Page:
Popular or pop music is largely vocal and appeals to a large, mainly young audience. It was originally available as single or long-playing (LP) vinyl records, but is now almost entirely sold on compact discs (CDs). Its popularity is measured by THE CHARTS.
Popular music began in the US in the 1930s with a lively new music called swing. Bing Crosby and Frank Sinatra sang with big swing bands and later became solo stars. During the 1950s, rock and roll—a louder and more exciting type of pop music—emerged with songs about youthful rebellion and teenage love.
The main form of popular music is pop itself. Pop bands usually have singers, guitarists, keyboard players, and percussists. Rock music has a heavier sound and is guitar-led. Reggae from Jamaica, country from the US, and national folk music, such as rai from Algeria, are also popular around the world.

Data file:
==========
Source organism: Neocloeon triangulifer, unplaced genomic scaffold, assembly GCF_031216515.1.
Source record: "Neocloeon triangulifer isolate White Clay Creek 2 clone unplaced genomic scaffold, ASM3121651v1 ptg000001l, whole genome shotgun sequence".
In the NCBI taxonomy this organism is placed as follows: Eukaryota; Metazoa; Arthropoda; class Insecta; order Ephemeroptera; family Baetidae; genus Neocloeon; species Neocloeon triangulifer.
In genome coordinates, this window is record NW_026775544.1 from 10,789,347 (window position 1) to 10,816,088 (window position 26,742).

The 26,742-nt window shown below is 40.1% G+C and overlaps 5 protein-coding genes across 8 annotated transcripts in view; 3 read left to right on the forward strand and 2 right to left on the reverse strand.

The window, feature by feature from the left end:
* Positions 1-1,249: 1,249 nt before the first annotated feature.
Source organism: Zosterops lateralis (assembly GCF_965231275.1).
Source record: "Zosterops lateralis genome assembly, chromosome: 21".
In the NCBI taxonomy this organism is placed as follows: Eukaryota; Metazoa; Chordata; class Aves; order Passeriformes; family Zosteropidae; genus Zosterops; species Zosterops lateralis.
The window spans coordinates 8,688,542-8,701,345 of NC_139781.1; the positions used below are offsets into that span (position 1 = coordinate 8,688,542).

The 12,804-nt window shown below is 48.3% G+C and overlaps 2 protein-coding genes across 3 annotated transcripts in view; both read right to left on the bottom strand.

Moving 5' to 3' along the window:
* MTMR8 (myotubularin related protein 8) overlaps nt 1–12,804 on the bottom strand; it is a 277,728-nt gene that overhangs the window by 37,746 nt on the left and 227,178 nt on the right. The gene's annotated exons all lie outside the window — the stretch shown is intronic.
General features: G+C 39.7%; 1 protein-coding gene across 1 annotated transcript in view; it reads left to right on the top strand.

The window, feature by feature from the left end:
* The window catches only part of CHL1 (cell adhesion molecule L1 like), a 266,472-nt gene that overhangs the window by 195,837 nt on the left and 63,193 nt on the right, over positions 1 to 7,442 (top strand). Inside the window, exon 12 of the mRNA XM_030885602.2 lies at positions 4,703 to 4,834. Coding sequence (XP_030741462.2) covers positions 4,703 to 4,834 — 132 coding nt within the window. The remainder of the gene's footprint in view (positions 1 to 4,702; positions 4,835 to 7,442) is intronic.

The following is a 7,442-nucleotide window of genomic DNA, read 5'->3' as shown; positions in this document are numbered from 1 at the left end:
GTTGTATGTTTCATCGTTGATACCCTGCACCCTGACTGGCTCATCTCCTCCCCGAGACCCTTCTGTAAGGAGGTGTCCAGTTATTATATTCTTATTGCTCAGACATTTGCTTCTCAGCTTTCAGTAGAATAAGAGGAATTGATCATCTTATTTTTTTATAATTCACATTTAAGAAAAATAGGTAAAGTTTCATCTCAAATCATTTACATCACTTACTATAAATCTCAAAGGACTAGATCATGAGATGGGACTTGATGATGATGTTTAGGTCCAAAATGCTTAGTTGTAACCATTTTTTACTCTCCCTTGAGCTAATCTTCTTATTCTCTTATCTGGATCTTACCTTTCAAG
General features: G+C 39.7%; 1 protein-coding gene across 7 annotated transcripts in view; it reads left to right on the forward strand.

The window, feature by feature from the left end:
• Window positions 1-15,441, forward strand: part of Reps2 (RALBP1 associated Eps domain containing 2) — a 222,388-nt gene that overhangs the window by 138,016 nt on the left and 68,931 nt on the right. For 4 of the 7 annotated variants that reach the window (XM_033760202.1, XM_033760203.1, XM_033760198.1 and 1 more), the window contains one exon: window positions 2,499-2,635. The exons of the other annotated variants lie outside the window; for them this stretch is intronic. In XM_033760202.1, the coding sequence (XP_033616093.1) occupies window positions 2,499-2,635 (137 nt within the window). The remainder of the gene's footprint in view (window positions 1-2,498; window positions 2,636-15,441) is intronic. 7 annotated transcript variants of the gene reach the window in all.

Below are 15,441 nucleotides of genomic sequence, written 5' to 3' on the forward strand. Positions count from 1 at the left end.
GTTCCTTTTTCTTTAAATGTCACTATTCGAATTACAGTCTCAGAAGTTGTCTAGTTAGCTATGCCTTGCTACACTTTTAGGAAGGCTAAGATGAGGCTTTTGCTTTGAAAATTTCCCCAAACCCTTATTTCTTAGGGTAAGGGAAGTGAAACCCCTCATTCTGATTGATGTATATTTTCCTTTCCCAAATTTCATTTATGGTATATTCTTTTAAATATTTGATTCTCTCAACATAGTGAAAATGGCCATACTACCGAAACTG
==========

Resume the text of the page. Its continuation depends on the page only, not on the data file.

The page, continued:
The charts measure the popularity of a record by the number of copies it has sold in a given period, usually a week. Most pop musicians dream of reaching number one. Charts show top sellers, highest new entries, fastest climbers, and records on the way down.
Music magazines, radio and television companies, and other organizations all compile their own charts. The best-known charts are the weekly charts for albums and singles, but there are also charts for different types of music, such as classical or jazz. Charts cover different regions, such as a country, and different periods, such as a month or a year.
A record gets to number one because it has sold more copies than any other record over a specified time. In case a record company or performer tries to influence the charts by artificially boosting sales (with reduced prices or other tricks), all charts are independently checked to ensure their accuracy.